The BICF: An Overview of Domains, Subdomain Spaces, and the Five (5) Basic Structures of BI
The BICF allows us to: 1) characterize and understand “The Nature of Broader Impacts”; and 2) articulate, think, successfully live, and work in a broader impacts paradigm.
In the Broader Impacts Conceptual Framework (BICF) there are four (4) major domains, each having seven (7) subdomains. The four major domains are research, teaching, service/outreach, and society. The central domain being society. Please see image 1 below.
The research, teaching, and service/outreach domains are considered to be the three pillars or legs of the Academy. Hence they are core functions in academic institutions. One, all, or a combination of these cores are also found in other non-profits, other service, and impact organizations.
The seven subdomains found in each major domain are: i) developing knowledge; ii) communicating knowledge; iii) disseminating or sharing knowledge; iv) change learning; v) changing behavior; vi) changing condition; and vii) discovering knowledge. Origins of these subdomains are based upon and is an extension of Nancy Franz’s work in engaged scholarship , .
The major domains and their subdomains are guided by an individual’s or a group’s professional/broader impacts identity. This leads to the development of an individual’s or group’s impact identity  conceptualized by Julie Risien.
There are five basic supporting structures. These “Five (5) Basic Structures” found in the subdomains of each major domain are: a) professional/broader impacts identity, which is the guiding principle for the five basic structures; b) outcomes; c) outputs, d) activities; and e) inputs . Please see image 2 below.
These are based on the outcome feature of broader impacts and the three basic broader impacts requirements , , . These three basic broader impacts requirements are process, achieving a goal, and finite time or PAF. A description of PAF can be found under the BICF main tab.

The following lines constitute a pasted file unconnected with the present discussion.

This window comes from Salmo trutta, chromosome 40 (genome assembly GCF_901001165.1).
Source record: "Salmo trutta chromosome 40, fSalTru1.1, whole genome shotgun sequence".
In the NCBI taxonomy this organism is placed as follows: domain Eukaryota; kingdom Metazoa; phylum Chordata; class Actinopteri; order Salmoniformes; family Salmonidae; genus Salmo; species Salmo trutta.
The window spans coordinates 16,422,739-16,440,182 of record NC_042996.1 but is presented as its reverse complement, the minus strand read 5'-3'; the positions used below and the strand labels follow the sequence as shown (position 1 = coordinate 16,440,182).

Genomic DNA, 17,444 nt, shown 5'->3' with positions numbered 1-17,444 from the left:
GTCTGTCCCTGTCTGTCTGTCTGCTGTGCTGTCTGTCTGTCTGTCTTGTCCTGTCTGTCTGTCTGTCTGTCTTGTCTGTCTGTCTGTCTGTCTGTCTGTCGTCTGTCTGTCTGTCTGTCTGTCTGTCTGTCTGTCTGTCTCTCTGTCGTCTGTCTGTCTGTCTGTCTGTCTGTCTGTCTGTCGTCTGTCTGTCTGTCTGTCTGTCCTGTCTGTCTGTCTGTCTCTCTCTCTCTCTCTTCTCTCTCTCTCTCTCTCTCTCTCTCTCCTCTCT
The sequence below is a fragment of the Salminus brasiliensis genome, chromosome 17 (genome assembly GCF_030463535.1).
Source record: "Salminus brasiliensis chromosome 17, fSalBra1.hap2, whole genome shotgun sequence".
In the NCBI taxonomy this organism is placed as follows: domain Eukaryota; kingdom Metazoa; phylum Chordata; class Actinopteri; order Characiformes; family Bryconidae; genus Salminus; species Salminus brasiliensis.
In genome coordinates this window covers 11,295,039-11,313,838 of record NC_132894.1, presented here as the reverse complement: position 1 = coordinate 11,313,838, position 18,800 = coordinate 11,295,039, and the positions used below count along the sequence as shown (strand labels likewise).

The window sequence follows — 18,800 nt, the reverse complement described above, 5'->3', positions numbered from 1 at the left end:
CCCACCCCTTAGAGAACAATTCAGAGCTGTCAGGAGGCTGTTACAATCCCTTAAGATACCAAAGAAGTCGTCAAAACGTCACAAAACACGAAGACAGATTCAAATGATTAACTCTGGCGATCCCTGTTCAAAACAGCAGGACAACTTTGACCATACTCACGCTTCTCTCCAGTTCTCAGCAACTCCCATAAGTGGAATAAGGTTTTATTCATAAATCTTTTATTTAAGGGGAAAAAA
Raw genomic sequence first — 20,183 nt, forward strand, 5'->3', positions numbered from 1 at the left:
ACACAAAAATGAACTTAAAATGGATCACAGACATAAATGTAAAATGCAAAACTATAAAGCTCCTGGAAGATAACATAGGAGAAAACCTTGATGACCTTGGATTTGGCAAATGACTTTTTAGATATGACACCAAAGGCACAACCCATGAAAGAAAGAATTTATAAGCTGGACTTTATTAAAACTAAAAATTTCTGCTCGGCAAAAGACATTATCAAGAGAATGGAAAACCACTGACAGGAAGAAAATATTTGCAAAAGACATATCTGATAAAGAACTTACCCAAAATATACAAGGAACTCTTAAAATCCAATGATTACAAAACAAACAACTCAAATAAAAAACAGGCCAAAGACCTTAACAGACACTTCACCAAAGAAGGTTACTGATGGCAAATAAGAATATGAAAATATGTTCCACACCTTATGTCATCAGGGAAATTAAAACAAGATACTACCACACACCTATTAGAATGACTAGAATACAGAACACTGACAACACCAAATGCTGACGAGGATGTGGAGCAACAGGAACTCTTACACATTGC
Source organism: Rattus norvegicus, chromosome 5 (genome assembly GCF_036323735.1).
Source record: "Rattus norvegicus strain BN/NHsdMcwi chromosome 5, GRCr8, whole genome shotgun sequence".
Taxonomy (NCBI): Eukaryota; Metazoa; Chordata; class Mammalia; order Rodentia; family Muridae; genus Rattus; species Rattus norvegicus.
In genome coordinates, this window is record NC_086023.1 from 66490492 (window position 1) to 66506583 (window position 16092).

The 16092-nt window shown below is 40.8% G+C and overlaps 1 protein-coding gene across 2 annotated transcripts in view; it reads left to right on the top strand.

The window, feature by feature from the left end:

For a more detailed description of the BICF click here.
Overview is taken from the E-print Citation: Thompson, M. (2018). Moving Away From Anecdotal Responses to Questions Faculty Have Concerning Broader Impacts. Authorea Repository. DOI, 10.22541/au.152590900.00767534.
. Franz, N. (2009). A Holistic model of engaged scholarship telling the story across higher education’s Missions. Journal of Higher Education Outreach and Engagement, Volume 13, number 4, p. 31- 50.
. Franz, N. (2016). The Legacy and Future of a Model for Engaged Scholarship: Supporting a Broader Range of Scholarship. Journal of Higher Education Outreach and Engagement, Volume 20, Number 1, p. 217.
. Risien, J. (2015). Unveiling Identities and Enhancing Impacts. STEM-Fit Conference. Evanston, IL.
. College of Continuing Education, Division of Public and Community Services. (2007). Framework for the Mid-Continent Comprehensive Center (MC3), an Educational Technical Assistance Center, Planning Documentation. The University of Oklahoma,
 Davis M. and Laas K. (2013). ‘‘Broader Impacts’’ or ‘‘Responsible Research and Innovation’’? A Comparison of Two Criteria for Funding Research in Science and Engineering. Science and Engineering Ethics, DOI 10.1007/s11948-013-9480-1.
. National Alliance for Broader Impacts (NABI). (2015). Broader Impacts Guiding Principles and Questions for National Science Foundation Proposals. [Tri-fold]. [Columbia, MO]: Adentunji, O., Coakley, C., Dawe, J., Dugan, C., Fields, J., Kobilka, S., Koroly, M., Menninger, H., Renoe, S., Ristvey, J., Scowcroft, G., Spohr, K., Sundararajan, S., Thompson, M., and Youngblood, T.
. National Science Foundation (NSF). (2018). Proposal & Awards Policies and Procedures Guide (PAPPG) 18-1. OMB Control Number 3145-0058, p. 45, Chapter II-12.